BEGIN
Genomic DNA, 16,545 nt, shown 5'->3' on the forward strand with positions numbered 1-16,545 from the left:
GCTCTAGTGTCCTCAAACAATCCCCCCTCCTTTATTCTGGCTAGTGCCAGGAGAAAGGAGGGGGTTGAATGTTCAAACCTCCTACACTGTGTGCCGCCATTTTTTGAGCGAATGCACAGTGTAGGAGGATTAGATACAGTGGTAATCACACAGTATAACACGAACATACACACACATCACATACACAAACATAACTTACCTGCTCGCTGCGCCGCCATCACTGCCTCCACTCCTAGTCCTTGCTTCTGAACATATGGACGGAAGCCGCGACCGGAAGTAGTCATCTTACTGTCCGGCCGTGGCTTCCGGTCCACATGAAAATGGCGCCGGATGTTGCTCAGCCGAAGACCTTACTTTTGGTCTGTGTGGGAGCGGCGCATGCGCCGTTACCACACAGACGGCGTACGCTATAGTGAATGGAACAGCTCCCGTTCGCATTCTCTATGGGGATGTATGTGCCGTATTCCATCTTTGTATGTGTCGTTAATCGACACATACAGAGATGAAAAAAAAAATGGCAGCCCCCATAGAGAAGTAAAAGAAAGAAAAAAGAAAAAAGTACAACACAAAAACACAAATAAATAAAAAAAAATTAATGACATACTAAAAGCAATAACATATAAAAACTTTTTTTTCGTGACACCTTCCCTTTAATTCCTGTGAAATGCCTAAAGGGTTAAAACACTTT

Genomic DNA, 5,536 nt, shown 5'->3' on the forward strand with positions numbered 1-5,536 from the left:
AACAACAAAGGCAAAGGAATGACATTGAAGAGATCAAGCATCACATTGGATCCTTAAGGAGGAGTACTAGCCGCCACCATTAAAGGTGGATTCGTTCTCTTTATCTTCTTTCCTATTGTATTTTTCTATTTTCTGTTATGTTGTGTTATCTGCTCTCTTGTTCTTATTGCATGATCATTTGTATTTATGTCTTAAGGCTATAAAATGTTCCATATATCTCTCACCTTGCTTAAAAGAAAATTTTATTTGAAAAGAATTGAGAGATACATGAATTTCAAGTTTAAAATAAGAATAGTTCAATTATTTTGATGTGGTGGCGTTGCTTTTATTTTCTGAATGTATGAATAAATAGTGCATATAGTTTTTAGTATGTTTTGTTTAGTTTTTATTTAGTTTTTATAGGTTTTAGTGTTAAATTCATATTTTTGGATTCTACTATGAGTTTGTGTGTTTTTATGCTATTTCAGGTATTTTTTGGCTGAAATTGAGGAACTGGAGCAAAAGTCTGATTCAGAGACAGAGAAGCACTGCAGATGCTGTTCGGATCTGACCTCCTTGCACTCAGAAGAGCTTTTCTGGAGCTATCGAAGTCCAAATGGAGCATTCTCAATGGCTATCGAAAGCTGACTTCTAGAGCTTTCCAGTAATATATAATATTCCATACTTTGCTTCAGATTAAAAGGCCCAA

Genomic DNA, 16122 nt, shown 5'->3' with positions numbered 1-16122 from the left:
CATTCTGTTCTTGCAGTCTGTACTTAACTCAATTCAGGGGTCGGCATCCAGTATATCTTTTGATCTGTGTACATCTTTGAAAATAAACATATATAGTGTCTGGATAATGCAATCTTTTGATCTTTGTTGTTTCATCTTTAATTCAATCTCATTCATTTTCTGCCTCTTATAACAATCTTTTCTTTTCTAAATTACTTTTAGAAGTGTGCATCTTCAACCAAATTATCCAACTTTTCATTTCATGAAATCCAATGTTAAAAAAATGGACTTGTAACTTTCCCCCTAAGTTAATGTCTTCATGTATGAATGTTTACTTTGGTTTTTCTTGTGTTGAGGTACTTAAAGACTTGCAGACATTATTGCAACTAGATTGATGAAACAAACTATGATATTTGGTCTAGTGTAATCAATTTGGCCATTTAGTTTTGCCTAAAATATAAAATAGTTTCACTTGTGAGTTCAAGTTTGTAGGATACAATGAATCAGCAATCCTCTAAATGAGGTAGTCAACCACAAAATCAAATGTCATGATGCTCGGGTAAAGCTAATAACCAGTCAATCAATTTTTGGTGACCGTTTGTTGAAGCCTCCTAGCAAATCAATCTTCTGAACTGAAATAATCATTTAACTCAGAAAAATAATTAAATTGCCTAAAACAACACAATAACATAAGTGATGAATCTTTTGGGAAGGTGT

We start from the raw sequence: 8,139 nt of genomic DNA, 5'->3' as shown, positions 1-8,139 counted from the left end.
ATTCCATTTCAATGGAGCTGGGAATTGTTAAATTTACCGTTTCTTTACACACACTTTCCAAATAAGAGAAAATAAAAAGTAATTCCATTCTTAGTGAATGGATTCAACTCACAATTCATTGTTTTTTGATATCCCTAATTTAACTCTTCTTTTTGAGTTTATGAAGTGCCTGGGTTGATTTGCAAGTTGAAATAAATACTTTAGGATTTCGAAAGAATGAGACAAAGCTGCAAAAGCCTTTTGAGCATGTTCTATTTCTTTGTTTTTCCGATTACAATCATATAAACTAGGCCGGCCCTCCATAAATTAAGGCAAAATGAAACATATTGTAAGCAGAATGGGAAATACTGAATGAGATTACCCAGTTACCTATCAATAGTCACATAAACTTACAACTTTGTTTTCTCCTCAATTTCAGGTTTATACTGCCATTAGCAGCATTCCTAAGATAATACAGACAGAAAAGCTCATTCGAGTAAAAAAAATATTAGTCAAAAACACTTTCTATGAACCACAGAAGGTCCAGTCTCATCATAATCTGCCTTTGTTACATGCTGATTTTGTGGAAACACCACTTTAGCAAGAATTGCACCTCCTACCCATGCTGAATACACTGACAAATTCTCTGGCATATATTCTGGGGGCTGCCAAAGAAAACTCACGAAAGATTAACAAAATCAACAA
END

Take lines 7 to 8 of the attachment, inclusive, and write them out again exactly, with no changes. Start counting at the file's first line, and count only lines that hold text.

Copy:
We start from the raw sequence: 8,139 nt of genomic DNA, 5'->3' as shown, positions 1-8,139 counted from the left end.
ATTCCATTTCAATGGAGCTGGGAATTGTTAAATTTACCGTTTCTTTACACACACTTTCCAAATAAGAGAAAATAAAAAGTAATTCCATTCTTAGTGAATGGATTCAACTCACAATTCATTGTTTTTTGATATCCCTAATTTAACTCTTCTTTTTGAGTTTATGAAGTGCCTGGGTTGATTTGCAAGTTGAAATAAATACTTTAGGATTTCGAAAGAATGAGACAAAGCTGCAAAAGCCTTTTGAGCATGTTCTATTTCTTTGTTTTTCCGATTACAATCATATAAACTAGGCCGGCCCTCCATAAATTAAGGCAAAATGAAACATATTGTAAGCAGAATGGGAAATACTGAATGAGATTACCCAGTTACCTATCAATAGTCACATAAACTTACAACTTTGTTTTCTCCTCAATTTCAGGTTTATACTGCCATTAGCAGCATTCCTAAGATAATACAGACAGAAAAGCTCATTCGAGTAAAAAAAATATTAGTCAAAAACACTTTCTATGAACCACAGAAGGTCCAGTCTCATCATAATCTGCCTTTGTTACATGCTGATTTTGTGGAAACACCACTTTAGCAAGAATTGCACCTCCTACCCATGCTGAATACACTGACAAATTCTCTGGCATATATTCTGGGGGCTGCCAAAGAAAACTCACGAAAGATTAACAAAATCAACAA